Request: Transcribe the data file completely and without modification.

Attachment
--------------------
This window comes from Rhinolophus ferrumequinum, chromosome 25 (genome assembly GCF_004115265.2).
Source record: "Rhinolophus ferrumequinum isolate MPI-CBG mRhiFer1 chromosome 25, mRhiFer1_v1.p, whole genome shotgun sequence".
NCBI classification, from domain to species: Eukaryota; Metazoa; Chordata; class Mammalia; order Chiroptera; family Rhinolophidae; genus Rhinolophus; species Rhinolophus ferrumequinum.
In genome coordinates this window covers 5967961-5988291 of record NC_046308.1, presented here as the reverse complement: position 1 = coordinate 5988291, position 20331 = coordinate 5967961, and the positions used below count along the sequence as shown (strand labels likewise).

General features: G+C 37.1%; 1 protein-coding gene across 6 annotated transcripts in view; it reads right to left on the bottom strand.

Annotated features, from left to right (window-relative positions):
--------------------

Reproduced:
This window comes from Rhinolophus ferrumequinum, chromosome 25 (genome assembly GCF_004115265.2).
Source record: "Rhinolophus ferrumequinum isolate MPI-CBG mRhiFer1 chromosome 25, mRhiFer1_v1.p, whole genome shotgun sequence".
NCBI classification, from domain to species: Eukaryota; Metazoa; Chordata; class Mammalia; order Chiroptera; family Rhinolophidae; genus Rhinolophus; species Rhinolophus ferrumequinum.
In genome coordinates this window covers 5967961-5988291 of record NC_046308.1, presented here as the reverse complement: position 1 = coordinate 5988291, position 20331 = coordinate 5967961, and the positions used below count along the sequence as shown (strand labels likewise).

General features: G+C 37.1%; 1 protein-coding gene across 6 annotated transcripts in view; it reads right to left on the bottom strand.

Annotated features, from left to right (window-relative positions):